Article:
Rubella – Diagnostic Serology

Testing Indications

When Rubella (German Measles) infection is suspected-Contact your local Public Health Laboratory to ensure that appropriate testing is being requested and also contact your local Public Health Unit to inform them of all possible or suspect cases of rubella.

When Rubella infection is suspected, in addition to collection of serology samples, also collect and submit samples for the detection of Rubella virus by RT-PCR. Refer to the test information sheet Rubella – Diagnostic RT-PCR for specimen collection and testing information.

For Immune Status testing see Rubella – Immunity Serology.

Specimen Collection and Handling

Specimen Requirements

Test Requested Required Requisition(s) Specimen Type Minimum Volume Collection Kit

Rubella diagnosis

Whole blood or serum

5.0 ml blood, or 1.0 ml serum

Vacutainer tubes (SST)

Rubella diagnosis

Plasma

1.0 ml

EDTA/Lavender top tube

Submission and Collection Notes

1

Suspected Rubella in Pregnancy: Indicate that the patient is pregnant and request ‘Diagnosis’ on the General Test Requisition Form. Also provide the patient’s symptoms, date of onset, vaccination history or record of prior immunity if known. 

2

Rubella IgG and IgM will be tested when diagnosis is requested on the General Test Requisition Form.

3

Do not submit glass tubes.

Limitations

Hemolysed, icteric, lipemic or microbially contaminated sera or plasma are not recommended for testing.

Preparation Prior to Transport

Label the specimen container with the patient’s full name, date of collection and one other unique identifier such as the patient’s date of birth or Health Card Number. Failure to provide this information may result in rejection or testing delay.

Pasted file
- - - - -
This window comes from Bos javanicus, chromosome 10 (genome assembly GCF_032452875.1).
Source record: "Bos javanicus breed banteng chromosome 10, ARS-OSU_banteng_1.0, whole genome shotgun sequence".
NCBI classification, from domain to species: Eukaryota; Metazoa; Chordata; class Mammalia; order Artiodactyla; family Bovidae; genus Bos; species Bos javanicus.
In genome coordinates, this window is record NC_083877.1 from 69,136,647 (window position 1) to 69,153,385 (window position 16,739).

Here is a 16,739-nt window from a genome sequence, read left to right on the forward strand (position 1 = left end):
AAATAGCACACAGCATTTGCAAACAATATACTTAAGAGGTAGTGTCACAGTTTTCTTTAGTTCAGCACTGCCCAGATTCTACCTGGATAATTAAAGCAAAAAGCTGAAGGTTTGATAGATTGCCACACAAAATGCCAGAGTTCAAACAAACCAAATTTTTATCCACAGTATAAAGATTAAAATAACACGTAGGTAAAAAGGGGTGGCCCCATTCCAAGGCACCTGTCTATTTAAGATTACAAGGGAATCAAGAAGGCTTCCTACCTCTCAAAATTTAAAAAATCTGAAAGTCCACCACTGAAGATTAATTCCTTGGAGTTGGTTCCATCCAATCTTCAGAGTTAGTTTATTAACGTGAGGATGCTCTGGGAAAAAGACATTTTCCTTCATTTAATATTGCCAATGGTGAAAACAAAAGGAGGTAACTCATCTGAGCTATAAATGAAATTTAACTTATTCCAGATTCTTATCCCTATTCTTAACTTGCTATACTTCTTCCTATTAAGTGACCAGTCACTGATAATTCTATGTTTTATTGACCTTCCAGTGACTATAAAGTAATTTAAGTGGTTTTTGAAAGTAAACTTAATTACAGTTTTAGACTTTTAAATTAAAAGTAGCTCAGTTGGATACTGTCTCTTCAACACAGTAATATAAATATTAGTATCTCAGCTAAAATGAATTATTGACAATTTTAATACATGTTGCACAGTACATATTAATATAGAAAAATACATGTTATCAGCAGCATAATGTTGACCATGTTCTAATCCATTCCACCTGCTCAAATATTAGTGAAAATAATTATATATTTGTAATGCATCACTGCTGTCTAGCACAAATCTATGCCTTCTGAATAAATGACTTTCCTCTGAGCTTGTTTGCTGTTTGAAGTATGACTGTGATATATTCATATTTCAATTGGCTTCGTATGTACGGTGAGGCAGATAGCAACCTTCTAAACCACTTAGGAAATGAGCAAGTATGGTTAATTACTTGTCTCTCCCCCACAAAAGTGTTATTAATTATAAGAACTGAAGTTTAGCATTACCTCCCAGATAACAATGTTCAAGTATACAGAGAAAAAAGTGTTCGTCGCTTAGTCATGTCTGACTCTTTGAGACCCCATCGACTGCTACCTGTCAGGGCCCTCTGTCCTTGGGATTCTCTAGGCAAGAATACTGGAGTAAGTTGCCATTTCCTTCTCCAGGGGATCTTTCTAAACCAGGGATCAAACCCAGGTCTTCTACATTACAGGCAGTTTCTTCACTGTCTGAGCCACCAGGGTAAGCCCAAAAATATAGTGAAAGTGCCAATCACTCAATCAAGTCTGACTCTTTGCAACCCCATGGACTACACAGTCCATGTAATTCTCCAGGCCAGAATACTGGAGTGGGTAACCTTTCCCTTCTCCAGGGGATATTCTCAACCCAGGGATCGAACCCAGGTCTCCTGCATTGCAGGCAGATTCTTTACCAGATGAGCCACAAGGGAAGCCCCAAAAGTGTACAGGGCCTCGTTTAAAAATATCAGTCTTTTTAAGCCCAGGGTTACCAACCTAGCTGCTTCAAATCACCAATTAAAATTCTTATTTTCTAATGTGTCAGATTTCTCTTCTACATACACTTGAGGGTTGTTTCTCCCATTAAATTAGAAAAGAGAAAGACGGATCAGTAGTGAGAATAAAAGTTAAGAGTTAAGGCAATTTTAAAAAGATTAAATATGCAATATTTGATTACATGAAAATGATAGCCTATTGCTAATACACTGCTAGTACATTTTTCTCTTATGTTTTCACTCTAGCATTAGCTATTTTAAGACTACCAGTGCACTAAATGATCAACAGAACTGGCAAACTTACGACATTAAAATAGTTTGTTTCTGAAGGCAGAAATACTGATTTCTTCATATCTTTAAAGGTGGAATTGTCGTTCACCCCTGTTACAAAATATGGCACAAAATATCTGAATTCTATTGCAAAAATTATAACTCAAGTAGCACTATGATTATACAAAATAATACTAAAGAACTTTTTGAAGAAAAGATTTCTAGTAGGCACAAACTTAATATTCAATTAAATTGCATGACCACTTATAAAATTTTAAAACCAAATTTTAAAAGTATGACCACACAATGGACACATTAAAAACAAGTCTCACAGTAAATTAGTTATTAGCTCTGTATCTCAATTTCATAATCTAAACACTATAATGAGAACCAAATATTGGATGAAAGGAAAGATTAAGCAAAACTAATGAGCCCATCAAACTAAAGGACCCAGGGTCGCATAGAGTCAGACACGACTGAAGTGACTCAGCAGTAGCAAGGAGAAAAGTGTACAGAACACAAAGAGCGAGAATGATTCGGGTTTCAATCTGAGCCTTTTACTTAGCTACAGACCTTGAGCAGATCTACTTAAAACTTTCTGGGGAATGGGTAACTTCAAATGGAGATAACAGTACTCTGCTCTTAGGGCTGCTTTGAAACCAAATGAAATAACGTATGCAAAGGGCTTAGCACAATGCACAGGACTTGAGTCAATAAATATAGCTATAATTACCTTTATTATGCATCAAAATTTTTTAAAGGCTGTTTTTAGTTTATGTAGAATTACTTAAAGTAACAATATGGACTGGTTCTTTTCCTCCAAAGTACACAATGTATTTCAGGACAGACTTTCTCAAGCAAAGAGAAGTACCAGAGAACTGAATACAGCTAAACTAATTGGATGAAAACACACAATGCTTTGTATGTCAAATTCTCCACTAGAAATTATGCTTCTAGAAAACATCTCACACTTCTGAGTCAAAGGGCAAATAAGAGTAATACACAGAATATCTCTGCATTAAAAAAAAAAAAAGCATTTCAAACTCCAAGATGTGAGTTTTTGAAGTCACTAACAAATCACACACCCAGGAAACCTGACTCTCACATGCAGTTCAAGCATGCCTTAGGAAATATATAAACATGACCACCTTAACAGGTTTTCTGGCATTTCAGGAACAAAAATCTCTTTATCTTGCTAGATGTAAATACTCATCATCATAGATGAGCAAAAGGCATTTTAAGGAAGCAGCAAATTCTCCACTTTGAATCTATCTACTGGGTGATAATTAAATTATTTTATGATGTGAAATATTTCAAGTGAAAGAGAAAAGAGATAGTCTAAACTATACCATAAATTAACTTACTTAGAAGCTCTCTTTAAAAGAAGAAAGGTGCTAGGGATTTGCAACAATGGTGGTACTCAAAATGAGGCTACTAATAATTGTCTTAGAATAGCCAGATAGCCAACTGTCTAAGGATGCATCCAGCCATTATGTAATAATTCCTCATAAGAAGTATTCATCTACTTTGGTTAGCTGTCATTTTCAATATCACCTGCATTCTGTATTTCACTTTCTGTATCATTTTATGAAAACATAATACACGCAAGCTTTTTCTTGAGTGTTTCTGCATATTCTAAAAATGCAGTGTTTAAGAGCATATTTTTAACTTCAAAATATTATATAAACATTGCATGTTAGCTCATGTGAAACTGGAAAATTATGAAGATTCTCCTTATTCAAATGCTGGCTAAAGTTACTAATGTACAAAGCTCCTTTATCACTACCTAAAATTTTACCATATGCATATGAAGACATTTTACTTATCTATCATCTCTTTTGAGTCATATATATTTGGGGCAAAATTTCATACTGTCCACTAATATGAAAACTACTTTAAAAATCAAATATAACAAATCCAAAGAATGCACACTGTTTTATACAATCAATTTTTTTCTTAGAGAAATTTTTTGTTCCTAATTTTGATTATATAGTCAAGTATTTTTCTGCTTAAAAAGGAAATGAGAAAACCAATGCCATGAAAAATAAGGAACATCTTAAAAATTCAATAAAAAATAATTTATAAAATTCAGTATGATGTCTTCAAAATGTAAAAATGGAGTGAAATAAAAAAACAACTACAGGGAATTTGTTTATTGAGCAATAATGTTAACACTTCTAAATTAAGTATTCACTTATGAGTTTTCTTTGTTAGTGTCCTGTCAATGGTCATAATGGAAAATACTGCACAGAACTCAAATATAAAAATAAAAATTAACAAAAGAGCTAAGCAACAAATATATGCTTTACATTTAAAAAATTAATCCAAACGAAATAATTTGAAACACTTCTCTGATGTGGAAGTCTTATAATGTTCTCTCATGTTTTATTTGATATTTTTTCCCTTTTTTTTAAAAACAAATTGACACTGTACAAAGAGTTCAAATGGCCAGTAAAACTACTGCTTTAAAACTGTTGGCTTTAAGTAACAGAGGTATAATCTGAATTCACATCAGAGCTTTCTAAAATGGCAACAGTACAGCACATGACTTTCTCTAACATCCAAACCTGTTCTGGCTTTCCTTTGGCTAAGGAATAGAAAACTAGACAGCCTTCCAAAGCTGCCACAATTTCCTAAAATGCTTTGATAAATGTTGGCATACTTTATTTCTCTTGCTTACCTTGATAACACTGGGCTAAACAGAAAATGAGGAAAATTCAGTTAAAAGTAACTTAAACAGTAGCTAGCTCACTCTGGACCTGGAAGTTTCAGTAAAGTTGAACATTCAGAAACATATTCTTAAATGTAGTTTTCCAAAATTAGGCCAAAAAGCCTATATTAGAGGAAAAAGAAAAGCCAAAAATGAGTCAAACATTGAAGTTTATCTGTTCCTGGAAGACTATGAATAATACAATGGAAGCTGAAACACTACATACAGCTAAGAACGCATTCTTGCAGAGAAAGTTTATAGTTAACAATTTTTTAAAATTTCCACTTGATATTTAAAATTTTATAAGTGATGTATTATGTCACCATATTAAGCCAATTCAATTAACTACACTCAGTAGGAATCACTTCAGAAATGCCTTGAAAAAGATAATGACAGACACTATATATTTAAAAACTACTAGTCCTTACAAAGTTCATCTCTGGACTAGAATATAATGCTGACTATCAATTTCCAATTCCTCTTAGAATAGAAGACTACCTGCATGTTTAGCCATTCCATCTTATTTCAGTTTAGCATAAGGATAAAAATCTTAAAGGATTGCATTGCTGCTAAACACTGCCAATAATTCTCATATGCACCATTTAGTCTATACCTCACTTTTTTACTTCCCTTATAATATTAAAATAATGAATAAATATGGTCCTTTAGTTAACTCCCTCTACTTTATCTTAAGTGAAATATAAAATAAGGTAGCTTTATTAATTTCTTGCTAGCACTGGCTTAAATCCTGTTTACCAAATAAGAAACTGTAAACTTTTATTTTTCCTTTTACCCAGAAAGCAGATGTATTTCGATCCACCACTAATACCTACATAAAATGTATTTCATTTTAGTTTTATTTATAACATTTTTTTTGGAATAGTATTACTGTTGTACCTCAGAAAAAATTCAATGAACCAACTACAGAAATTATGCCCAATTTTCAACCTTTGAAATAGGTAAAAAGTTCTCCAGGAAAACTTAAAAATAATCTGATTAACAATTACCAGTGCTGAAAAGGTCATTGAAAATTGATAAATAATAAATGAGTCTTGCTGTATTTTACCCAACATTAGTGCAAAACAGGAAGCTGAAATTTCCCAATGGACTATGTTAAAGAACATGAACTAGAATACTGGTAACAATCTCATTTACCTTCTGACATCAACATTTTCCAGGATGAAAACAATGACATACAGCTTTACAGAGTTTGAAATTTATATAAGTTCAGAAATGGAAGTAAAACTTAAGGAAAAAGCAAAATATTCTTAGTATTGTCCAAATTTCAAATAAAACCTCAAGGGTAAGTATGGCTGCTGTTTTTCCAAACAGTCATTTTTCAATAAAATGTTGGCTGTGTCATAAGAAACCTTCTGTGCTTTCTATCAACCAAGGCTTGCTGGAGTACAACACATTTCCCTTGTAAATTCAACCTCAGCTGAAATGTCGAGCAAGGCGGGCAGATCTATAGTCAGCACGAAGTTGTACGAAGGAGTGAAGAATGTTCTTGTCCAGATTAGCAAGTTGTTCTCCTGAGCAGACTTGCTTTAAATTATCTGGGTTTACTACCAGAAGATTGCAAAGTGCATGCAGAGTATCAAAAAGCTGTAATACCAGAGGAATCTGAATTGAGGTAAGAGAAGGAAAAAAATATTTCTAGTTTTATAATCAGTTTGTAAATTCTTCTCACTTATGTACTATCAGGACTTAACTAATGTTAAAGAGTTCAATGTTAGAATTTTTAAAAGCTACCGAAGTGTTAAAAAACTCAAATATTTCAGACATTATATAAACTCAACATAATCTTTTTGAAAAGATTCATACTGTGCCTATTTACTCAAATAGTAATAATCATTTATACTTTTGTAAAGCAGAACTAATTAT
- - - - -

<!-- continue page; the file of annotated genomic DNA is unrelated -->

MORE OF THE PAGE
Special Instructions

Centrifuge if using SST. Place specimen in biohazard bag and seal. Specimens should be stored at 2-8°C following collection and shipped to PHOL on ice packs ASAP, where possible.

Requisitions and Kit Ordering

Test Frequency and Turnaround Time (TAT)

Rubella diagnostic serology (IgG and IgM) is performed daily Monday to Saturday. 

Turnaround time for test results is up to 5 days from receipt by PHO laboratory.

Reporting

Results are reported to the ordering physician or health care provider named on the requisition.

Specimens that are positive (reactive) for Rubella IgM are also reported to the appropriate Medical Officer of Health as per Health Protection and Promotion Act.

Test Methods

The Rubella IgG and IgM tests are performed using ELISA (Enzyme Linked Immunosorbent Assay) test kits manufactured by Euroimmun (Germany). The IgG and IgM ELISA tests are both quantitative (IgG) and semi-quantitative (IgM) measuring human antibodies of the IgG and IgM classes against rubella virus in serum or plasma. Test results are reported qualitatively together with a clinical interpretation based on the status of both IgG and IgM.

Interpretation

After a primary infection, both IgG and IgM antibodies develop within 3-7days after rash onset. Both antibodies then increase reaching a plateau 2-3 weeks later.

Antibody levels may be reported as Non-Reactive (no detectable antibody), Indeterminate (the level of antibody detected is considered borderline reactive or equivocal) or Reactive (antibody is detectable within the positive range of the assay).

Non-Reactive and Indeterminate levels of   both IgG and IgM antibodies may be observed in the acute stage of infection rising to reactive levels in subsequent weeks. 

In the absence of acute infection, indeterminate levels of IgG may represent very low levels of antibody many years after initial infection or vaccination whereas indeterminate levels of IgM may be due to declining levels of IgM several months post infection or possibly due to assay non-specificity.

If the acute blood sample shows low reactive, indeterminate or non reactive IgG and/or IgM results then a convalescent sample should be collected. Recent infection is confirmed if a significant rise in antibody levels is observed between acute and convalescent sera.

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Updated 4 Jan 2019